One of my new resolutions for the year 2020 was to watch more Netflix documentaries. More specifically, I wanted to watch all the War documentaries out there. I am always very intrigued by how a big event such as war, forces sweeping step function changes across society.
Another thing that always got me about wars is just how life must be for an individual living under the constant fear of death and damage. Do people that live during war constantly think about a bomb landing straight upon them, as they go about doing their daily business? How is it that most people do not crumble constantly fighting their inner fears but continue to operate with a brave face?
January 1st, 2020, I started watching the Vietnam War on Netflix. Such a well made documentary by Ken Burns and Lynn Novick, with some extraordinary footage of both the perpetrators as well as the victims of the Vietnam war. The documentary also has footage of both Vietnamese & American troops, who while constantly being bombarded by each other, were going about their daily business as usual. As I watched the amazing video footage from the Vietnam war archives, I was floored by the resilience that humans show in the face of adversity.
By the time I finished watching The Vietnam War, it was late January 2020. Here in Singapore, life seemed to be going smoothly, as you’d expect from this ultra-modern city-state. And then one day we heard about a mysterious “Wuhan Virus” doing the rounds on the Asian news outlets. Just 6 weeks later, that virus, now infamous as COVID-19 virus has perpetrated a full-blown Global Pandemic.
Almost half of the Earth’s human population is on lockdown. In 6 weeks, it has brought the entire world and the global economy down to its knees. The virus that originated in China, has now spread to pretty much every country in the world. At the time writing this, over a million people globally have contracted the COVID-19 disease, which wreaks havoc on your respiratory system, especially if you already have an underlying medical condition.
More than 50,000 people are dead.
“Is this really happening?” my wife asked me one morning. I didn't know any better, I have the same question.
Every day, the press from around the world carries news of the exponentially growing number of infections and “death curves” that refuse to flatten. It has become clear that the modern world with all its technology is painfully unprepared to fight this war. An enemy we cannot see is lurking somewhere dangerously close. Worse still, we fear it’ll use us as attack vectors, to infect and kill our loved ones — people we don't ever want to put in harm’s way.
It’s that constant fear in our heads that is the war, and it’s debilitating. And this war is unlike anything that our generation has ever seen.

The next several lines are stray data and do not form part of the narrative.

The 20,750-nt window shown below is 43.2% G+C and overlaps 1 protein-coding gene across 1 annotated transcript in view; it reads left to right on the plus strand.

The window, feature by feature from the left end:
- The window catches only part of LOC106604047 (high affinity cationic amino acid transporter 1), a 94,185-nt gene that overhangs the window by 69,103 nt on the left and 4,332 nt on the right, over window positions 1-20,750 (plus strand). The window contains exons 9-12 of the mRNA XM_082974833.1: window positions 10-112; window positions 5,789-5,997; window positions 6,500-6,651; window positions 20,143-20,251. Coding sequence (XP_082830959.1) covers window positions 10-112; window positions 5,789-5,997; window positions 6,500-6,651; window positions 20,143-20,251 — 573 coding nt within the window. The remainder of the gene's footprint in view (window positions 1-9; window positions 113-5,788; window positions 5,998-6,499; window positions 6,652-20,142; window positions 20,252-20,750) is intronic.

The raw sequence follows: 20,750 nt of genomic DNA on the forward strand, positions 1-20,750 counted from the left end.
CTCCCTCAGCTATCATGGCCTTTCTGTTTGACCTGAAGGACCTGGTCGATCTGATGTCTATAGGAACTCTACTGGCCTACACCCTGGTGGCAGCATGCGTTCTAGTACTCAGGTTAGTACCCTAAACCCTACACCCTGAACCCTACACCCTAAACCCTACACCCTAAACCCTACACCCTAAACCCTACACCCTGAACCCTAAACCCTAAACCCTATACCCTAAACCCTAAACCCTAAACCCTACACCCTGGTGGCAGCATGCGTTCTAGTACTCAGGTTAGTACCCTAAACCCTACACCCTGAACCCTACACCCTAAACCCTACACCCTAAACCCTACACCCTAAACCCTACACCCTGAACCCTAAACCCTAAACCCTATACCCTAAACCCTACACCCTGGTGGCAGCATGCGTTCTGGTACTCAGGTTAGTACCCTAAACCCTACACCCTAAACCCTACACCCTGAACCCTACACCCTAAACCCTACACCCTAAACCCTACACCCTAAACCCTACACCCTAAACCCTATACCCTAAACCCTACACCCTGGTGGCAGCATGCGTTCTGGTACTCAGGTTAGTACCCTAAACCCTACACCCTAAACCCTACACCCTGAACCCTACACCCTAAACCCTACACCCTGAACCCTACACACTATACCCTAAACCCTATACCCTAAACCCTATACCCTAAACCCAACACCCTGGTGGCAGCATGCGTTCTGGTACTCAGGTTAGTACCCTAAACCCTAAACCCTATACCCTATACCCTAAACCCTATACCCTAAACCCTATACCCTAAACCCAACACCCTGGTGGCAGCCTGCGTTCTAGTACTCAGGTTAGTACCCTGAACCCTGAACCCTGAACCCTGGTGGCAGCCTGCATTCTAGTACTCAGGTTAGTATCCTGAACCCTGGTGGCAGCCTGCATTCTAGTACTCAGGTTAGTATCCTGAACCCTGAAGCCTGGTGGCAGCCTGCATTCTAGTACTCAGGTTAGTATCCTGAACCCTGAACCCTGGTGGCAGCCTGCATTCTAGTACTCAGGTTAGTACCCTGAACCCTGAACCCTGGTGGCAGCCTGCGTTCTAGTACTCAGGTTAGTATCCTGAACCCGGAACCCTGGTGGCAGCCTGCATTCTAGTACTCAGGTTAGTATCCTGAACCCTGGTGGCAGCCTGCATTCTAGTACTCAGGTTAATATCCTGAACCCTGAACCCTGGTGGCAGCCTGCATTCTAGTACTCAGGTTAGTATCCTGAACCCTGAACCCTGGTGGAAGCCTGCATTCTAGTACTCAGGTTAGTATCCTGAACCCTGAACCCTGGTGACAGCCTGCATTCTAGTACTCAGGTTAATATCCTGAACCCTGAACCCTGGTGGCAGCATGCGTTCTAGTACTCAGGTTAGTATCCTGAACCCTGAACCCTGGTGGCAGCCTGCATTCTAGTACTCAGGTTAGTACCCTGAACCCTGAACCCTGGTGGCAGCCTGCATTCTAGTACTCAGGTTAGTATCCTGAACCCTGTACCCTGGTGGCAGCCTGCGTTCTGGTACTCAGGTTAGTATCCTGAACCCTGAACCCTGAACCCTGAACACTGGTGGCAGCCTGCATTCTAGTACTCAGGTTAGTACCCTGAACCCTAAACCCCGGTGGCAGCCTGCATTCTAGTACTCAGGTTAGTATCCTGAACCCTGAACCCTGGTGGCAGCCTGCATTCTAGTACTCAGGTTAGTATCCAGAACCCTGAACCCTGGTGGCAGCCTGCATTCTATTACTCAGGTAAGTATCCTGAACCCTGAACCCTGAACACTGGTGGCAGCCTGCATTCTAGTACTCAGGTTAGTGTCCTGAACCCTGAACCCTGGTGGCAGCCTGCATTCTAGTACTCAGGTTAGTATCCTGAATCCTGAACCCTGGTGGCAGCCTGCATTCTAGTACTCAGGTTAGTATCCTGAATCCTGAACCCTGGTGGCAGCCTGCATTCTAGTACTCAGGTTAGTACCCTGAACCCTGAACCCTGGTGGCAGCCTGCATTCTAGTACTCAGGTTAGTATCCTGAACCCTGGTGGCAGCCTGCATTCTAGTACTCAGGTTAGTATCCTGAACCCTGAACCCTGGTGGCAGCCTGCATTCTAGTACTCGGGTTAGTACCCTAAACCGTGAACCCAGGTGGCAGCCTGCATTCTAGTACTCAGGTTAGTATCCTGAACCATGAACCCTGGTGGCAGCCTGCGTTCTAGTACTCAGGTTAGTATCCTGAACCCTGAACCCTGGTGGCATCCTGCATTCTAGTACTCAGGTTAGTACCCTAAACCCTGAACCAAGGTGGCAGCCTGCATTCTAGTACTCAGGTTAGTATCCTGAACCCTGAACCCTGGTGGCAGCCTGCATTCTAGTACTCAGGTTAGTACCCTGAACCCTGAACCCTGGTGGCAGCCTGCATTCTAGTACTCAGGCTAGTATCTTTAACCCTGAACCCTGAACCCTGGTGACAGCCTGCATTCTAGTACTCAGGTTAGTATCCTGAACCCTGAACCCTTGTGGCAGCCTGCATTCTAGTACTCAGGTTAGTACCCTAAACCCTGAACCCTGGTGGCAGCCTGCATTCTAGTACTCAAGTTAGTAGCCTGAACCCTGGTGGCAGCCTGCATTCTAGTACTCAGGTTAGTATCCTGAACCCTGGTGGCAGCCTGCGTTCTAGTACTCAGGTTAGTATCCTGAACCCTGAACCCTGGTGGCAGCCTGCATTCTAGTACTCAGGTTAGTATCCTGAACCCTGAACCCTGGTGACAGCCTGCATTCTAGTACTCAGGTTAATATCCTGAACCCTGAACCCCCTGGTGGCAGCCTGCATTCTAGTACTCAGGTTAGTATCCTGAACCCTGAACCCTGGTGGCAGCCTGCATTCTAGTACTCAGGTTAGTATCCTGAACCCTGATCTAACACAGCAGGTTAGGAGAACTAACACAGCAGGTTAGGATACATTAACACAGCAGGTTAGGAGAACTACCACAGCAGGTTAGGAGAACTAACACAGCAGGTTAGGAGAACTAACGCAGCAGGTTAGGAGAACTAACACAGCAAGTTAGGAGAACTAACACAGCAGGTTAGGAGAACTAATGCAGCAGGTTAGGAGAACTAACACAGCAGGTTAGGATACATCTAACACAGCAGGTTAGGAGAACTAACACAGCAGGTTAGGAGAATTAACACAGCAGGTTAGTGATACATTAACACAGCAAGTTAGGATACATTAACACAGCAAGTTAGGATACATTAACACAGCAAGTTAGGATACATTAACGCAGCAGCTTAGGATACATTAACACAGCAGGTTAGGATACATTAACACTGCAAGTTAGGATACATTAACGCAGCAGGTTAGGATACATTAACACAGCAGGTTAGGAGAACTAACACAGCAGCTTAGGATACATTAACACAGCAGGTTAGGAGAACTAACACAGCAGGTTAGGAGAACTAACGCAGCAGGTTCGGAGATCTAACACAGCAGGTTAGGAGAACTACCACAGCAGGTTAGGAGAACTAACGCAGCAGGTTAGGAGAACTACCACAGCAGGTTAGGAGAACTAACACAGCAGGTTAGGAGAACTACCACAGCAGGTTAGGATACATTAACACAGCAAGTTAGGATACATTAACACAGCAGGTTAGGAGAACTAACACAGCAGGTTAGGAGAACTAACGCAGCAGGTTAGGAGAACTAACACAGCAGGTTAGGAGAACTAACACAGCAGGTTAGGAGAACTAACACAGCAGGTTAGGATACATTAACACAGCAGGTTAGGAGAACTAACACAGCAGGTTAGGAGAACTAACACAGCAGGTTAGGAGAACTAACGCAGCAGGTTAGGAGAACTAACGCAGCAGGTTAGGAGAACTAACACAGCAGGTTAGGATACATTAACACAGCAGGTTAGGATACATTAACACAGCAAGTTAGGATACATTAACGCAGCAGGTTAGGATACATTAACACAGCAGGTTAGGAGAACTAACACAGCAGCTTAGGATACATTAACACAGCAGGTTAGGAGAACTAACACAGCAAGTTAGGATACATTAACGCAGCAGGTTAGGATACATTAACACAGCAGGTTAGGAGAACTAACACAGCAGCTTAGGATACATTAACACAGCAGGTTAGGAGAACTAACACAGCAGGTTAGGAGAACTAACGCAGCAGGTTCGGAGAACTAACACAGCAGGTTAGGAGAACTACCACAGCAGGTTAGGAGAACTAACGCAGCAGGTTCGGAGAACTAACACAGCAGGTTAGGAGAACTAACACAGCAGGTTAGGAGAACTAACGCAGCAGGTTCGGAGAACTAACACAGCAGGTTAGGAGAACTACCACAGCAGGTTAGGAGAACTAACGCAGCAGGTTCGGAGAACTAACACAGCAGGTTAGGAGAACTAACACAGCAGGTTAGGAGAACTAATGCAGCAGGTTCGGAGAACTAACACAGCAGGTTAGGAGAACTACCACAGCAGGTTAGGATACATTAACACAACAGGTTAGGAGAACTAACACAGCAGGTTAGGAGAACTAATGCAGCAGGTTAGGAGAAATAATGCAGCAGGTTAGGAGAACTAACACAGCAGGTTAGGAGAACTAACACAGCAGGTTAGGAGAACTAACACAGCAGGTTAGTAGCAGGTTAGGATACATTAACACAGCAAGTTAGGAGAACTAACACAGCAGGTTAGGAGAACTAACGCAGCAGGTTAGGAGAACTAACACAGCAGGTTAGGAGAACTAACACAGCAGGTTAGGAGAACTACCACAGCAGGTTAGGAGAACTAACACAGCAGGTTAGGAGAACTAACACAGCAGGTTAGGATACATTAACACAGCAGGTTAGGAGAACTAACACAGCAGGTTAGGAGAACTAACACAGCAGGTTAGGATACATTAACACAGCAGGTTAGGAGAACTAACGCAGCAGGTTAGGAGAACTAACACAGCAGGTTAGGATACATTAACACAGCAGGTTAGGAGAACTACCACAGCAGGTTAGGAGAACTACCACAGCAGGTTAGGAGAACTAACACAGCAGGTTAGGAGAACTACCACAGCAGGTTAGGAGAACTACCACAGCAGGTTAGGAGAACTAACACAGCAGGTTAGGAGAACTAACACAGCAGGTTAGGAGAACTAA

The only real threat to the enemy has just been one thing. And it’s the same thing that has helped us survive events like these in the past. It's our collective resilience and response when our backs are against the wall. It's that naked human resolve to survive despite the odds — helping us negotiate step-function changes to what ‘normal’ means.
Look at how we’ve reacted to this pandemic once we knew our medical, scientific and technological prowess wasn't enough to defeat the virus? We just stopped doing things that make us happy.
We’ve stopped working on the things we love, we’ve stopped seeing friends and family, stopped going outdoors, postponed our weddings, shut down our schools. We are just sitting indoors all-day — day after day — washing our hands, cleaning and disinfecting our spaces, wearing our masks. We’ve stopped shaking hands and exchanging high fives. We’ve stopped hugging our friends and having them home over home-cooked meals. Instead, we’ve embraced loneliness and self-isolation. Our doctors and nurses have stopped seeing their families so they don’t accidentally expose them to the virus. Our factories, irrespective of what they built before, have transformed overnight into masks and protective gear production units.
We’ve now learned how to break the chain of transmission of this rogue virus on a rampage. At last, the virus has met its nemesis. It has learned that humans are no bats.
I was recently on a work conference call with colleagues from China and Italy — two countries that have seen the worst of the worst during this pandemic. There are active COVID-19 cases in their neighborhoods and these guys had been holed up in their homes for weeks. Friends they knew were dying, and they couldn’t even say last goodbyes. Despite that, they were talking about work — as if nothing was wrong.
What makes us humans so strong and resilient? Despite tragedies brewing up all around us, how is it that we continue to focus on the present? It blows my mind.
And like I said, this is not a one-off response pattern against this specific pandemic — we do this every single time when our survival as a unit is under threat.
I have a theory about how we do it.
We survive catastrophes because humans have the ability to remember the past and dream about the future.
We store and nurture memories of the wonderful times spent with our families and friends. It's this ability to build beautiful memories to help us cope when things are looking down. Just like in the world wars, despite warplanes bombing cities and towns, civilians continued to work in their offices, farmers continued to till and plow their fields. Memories of a wonderful past served us the willpower to fight & survive.
We also dream.
When darkness befalls, we close our eyes and imagine a future where good times have returned. We will see our families, and share a meal together again soon. We will hug each other and tell them how much we missed them and how much they mean to us. We will return to the outdoors we love and enjoy the sun, watch the clouds & sail the sea.
But for now, we will stay indoors. We will fight & We will persevere.